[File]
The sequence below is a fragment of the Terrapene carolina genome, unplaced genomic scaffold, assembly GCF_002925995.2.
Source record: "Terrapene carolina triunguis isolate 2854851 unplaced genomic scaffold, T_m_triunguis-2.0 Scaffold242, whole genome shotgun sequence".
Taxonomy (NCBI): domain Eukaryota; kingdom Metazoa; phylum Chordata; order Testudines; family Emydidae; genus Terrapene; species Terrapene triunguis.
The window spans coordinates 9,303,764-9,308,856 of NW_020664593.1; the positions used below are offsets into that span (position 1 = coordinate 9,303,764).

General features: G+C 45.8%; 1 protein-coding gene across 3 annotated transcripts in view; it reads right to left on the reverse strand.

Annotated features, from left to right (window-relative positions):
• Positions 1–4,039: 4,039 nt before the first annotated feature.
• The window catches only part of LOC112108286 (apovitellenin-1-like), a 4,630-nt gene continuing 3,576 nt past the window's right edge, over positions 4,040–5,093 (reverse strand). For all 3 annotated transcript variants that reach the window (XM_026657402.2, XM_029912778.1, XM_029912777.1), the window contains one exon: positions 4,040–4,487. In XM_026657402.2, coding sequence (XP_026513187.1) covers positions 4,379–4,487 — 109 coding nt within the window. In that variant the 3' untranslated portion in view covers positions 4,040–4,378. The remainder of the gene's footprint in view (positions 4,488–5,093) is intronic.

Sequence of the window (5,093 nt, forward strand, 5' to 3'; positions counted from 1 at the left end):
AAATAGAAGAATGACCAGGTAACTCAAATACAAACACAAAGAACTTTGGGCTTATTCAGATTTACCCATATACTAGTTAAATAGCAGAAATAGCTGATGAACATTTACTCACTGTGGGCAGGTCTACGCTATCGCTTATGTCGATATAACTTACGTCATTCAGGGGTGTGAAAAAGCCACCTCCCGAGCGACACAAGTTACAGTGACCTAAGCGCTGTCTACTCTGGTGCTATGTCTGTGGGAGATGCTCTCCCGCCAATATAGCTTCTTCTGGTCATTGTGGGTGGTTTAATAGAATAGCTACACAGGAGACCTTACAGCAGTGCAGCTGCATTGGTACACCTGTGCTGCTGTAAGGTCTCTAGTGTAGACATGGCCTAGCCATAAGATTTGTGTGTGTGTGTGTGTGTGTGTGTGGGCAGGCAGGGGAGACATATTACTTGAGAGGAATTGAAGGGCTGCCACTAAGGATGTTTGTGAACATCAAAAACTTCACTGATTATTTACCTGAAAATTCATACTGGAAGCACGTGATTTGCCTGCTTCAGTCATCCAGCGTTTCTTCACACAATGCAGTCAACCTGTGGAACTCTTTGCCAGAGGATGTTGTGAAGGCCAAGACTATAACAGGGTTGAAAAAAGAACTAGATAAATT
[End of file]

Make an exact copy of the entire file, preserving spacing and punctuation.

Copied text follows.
The sequence below is a fragment of the Terrapene carolina genome, unplaced genomic scaffold, assembly GCF_002925995.2.
Source record: "Terrapene carolina triunguis isolate 2854851 unplaced genomic scaffold, T_m_triunguis-2.0 Scaffold242, whole genome shotgun sequence".
Taxonomy (NCBI): domain Eukaryota; kingdom Metazoa; phylum Chordata; order Testudines; family Emydidae; genus Terrapene; species Terrapene triunguis.
The window spans coordinates 9,303,764-9,308,856 of NW_020664593.1; the positions used below are offsets into that span (position 1 = coordinate 9,303,764).

General features: G+C 45.8%; 1 protein-coding gene across 3 annotated transcripts in view; it reads right to left on the reverse strand.

Annotated features, from left to right (window-relative positions):
• Positions 1–4,039: 4,039 nt before the first annotated feature.
• The window catches only part of LOC112108286 (apovitellenin-1-like), a 4,630-nt gene continuing 3,576 nt past the window's right edge, over positions 4,040–5,093 (reverse strand). For all 3 annotated transcript variants that reach the window (XM_026657402.2, XM_029912778.1, XM_029912777.1), the window contains one exon: positions 4,040–4,487. In XM_026657402.2, coding sequence (XP_026513187.1) covers positions 4,379–4,487 — 109 coding nt within the window. In that variant the 3' untranslated portion in view covers positions 4,040–4,378. The remainder of the gene's footprint in view (positions 4,488–5,093) is intronic.

Sequence of the window (5,093 nt, forward strand, 5' to 3'; positions counted from 1 at the left end):
AAATAGAAGAATGACCAGGTAACTCAAATACAAACACAAAGAACTTTGGGCTTATTCAGATTTACCCATATACTAGTTAAATAGCAGAAATAGCTGATGAACATTTACTCACTGTGGGCAGGTCTACGCTATCGCTTATGTCGATATAACTTACGTCATTCAGGGGTGTGAAAAAGCCACCTCCCGAGCGACACAAGTTACAGTGACCTAAGCGCTGTCTACTCTGGTGCTATGTCTGTGGGAGATGCTCTCCCGCCAATATAGCTTCTTCTGGTCATTGTGGGTGGTTTAATAGAATAGCTACACAGGAGACCTTACAGCAGTGCAGCTGCATTGGTACACCTGTGCTGCTGTAAGGTCTCTAGTGTAGACATGGCCTAGCCATAAGATTTGTGTGTGTGTGTGTGTGTGTGTGTGGGCAGGCAGGGGAGACATATTACTTGAGAGGAATTGAAGGGCTGCCACTAAGGATGTTTGTGAACATCAAAAACTTCACTGATTATTTACCTGAAAATTCATACTGGAAGCACGTGATTTGCCTGCTTCAGTCATCCAGCGTTTCTTCACACAATGCAGTCAACCTGTGGAACTCTTTGCCAGAGGATGTTGTGAAGGCCAAGACTATAACAGGGTTGAAAAAAGAACTAGATAAATT